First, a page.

Category: EMS Operations
Topic: Flight Physics
Level: Critical Care
Next Unit: Stressors of Flight
26 minute read
Ideal Gas Laws
The ideal gas laws are a collection of mathematical formulas that describe how gases respond to volume, pressure, and temperature changes. These laws are usually seen in first-year college physics courses but become relevant to EMS professionals when a patient is taken on an airplane or helicopter. This section will attempt to explain the basics of these laws and how they affect the health of your patients.
Boyles law is the most clinically relevant gas law for air medical providers. Boyle's Law states that the pressure of a gas is inversely proportional to its volume at a constant temperature. The changes in atmospheric pressure as an aircraft ascends and descends make Boyle's Law especially relevant.
- INCREASE in Volume = DECREASE in Pressure: Picture a rubber birthday balloon when it is filled up and tied off. No air can escape. However, when you leave the store and accidentally let go of the string, the balloon climbs high into the sky. As altitude increases, the volume of that gas inside it expands because the atmospheric pressure outside the balloon decreases.
- DECREASE in Volume = INCREASE in Pressure: If you take that same ballon but have it filled on Pikes Peak in Colorado (14,114 ft elevation), then travel by car to Colorado Springs (6,035 ft elevation), the volume of the gas within the balloon decreases and the pressure inside the balloon increases because the outside pressure increases.
Implications/Complications as a Result of Boyle's Law
- Tension Pneumothorax may occur or worsen as you increase in altitude. You may have taken off with a patient who had a "suspected" pneumothorax and, due to the decrease in pressure expanding the volume of air in the chest, now has a significant pneumothorax that may in fact require intervention.
- Pneumocephalus is the presence of air or gas within the cranial cavity; this is most common in patients with traumatic injuries to the head. The intracranial pressure (ICP) may increase due to the expansion of the gas within the skull and can cause significant life-threatening problems for your patient.
- Barosinusitis is sinus pain due to the expansion of trapped gas in the sinuses. Generally, small air passages prevent gas from being trapped in the sinuses. Illness or injury can block these passages leading to a painful sensation of pressure when this gas expands. Typically, the easiest way to relieve the pain is to decrease altitude.
- Barodontalgia is tooth/jaw pain that occurs on descent. This can happen if you have had a root canal and then fly the next day. It is recommended that one waits 48-72 hours to fly after any dental work where a tooth has been removed in order to avert a painful experience.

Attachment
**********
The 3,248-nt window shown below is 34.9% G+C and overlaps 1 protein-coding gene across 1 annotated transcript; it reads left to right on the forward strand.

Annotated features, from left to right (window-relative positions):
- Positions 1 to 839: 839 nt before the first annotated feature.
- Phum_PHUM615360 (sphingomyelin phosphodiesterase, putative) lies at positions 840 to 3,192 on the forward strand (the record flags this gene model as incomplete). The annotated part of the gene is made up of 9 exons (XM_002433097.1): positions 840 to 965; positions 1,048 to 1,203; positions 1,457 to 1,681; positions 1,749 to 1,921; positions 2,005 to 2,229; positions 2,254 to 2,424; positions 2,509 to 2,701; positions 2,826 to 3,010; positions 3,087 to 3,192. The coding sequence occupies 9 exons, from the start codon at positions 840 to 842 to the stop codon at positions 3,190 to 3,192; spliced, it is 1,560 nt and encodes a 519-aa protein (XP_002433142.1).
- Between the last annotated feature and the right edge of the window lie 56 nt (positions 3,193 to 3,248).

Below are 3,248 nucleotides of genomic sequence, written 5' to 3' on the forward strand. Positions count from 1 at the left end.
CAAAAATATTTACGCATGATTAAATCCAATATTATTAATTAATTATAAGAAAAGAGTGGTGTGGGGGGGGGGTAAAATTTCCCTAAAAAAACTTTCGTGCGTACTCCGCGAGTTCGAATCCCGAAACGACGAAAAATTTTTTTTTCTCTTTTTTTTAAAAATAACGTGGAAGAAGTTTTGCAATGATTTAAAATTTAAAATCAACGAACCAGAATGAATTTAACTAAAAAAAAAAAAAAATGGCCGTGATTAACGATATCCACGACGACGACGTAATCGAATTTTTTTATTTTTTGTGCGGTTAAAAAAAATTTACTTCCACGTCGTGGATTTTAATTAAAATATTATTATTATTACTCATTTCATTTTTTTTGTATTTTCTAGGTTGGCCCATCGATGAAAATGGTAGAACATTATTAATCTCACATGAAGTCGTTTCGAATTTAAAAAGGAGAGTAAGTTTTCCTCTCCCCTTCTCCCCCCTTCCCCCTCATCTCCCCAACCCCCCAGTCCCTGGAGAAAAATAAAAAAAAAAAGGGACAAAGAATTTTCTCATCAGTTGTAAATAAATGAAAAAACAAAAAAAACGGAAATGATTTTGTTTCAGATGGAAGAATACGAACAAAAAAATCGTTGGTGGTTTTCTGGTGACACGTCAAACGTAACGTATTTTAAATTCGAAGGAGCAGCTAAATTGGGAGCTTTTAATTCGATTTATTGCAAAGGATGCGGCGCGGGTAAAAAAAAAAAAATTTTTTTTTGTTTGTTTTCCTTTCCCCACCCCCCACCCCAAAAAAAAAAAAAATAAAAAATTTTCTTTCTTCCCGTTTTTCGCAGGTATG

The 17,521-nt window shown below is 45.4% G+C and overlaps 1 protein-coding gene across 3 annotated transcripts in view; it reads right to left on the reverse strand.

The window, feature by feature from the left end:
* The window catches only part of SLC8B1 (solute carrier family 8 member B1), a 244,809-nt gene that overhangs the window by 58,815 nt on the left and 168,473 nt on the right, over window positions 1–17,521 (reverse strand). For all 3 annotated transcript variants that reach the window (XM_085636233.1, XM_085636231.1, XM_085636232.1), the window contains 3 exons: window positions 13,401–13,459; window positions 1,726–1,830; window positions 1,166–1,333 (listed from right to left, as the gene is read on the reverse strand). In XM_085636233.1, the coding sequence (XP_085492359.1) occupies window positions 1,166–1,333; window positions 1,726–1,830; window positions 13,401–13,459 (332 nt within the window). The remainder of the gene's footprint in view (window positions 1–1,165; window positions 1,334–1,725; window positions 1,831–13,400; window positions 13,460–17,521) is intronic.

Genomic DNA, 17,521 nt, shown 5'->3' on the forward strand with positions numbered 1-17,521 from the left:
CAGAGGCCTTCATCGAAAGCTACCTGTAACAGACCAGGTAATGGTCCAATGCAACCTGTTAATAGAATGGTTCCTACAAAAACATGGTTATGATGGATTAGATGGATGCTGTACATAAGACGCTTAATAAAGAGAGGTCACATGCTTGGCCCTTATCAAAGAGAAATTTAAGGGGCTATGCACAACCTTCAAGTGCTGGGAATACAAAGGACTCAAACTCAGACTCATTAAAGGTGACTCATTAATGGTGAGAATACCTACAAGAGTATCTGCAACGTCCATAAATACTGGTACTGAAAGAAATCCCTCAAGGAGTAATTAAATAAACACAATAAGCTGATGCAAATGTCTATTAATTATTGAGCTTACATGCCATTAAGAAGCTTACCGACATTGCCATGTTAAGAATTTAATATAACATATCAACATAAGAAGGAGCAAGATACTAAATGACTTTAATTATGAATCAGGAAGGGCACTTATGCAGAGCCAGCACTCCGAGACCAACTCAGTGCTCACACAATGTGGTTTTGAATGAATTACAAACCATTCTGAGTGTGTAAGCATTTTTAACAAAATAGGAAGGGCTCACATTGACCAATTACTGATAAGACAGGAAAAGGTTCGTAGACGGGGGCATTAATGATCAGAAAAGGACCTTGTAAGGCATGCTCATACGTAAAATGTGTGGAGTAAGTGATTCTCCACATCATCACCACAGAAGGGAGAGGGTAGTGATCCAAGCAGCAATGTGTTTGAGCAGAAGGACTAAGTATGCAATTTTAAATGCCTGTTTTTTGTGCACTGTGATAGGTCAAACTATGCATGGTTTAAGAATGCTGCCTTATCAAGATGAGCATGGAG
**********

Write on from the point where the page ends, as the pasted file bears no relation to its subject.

- ETT cuff bulbs will increase in size as you gain altitude. This can lead to trauma to the trachea, especially in pediatric patients. While rupture of these bulbs is rare, a sudden air leak or difficulty ventilating the patient could be secondary to this. The most common issue is necrosis of the tissue where it sits in the trachea. Always use a manometer to check cuff pressures when going from ground to altitude. For significant ascents such as in a fixed-wing aircraft that can fly around 40,000 feet, check it every 5,000-10,000 feet of altitude climb.
- Gastric distention Distention of the stomach can occur during ascent in intubated patients. This distention can make ventilation more difficult. Placing a nasogastric or orogastric tube will prevent this and provide more comfort for the patient.
- Colostomy bags may need to be "burped" as you climb in altitude as the volume of the gas from stomach contents expands in the bag.
Charles's Law describes the volume of a gas in relation to its temperature. As the temperature of a gas rises, there is a direct increase in volume expansion. When an oxygen cylinder is left in the sun, the volume of the gas inside increases. As the temperature around the cylinder decreases after the sun sets, the gas within will decrease in volume and, in turn, pressure. This is why oxygen bottles should be filled slowly. If they are filled too quickly, there will be a decrease in noted volume and pressure after it cools.
Implications/Complications as a Result of Charle's Law
Besides the change in the pressure of gas cylinders listed above, Charles law takes on a special significance in rotor-wing transport. Helicopters often have a strict weight limit. This limit is directly affected by the temperature. A warmer gas has a higher volume. This means it also has a lower density as the gas molecules are further apart. A decrease in gas density decreases the lift generated by the helicopter blades and lowers the aircraft's weight limit.
Dalton's Law states that the total pressure of a gas mixture is based on the pressures of each component gas. This is the foundation of the critical concept of "partial pressure."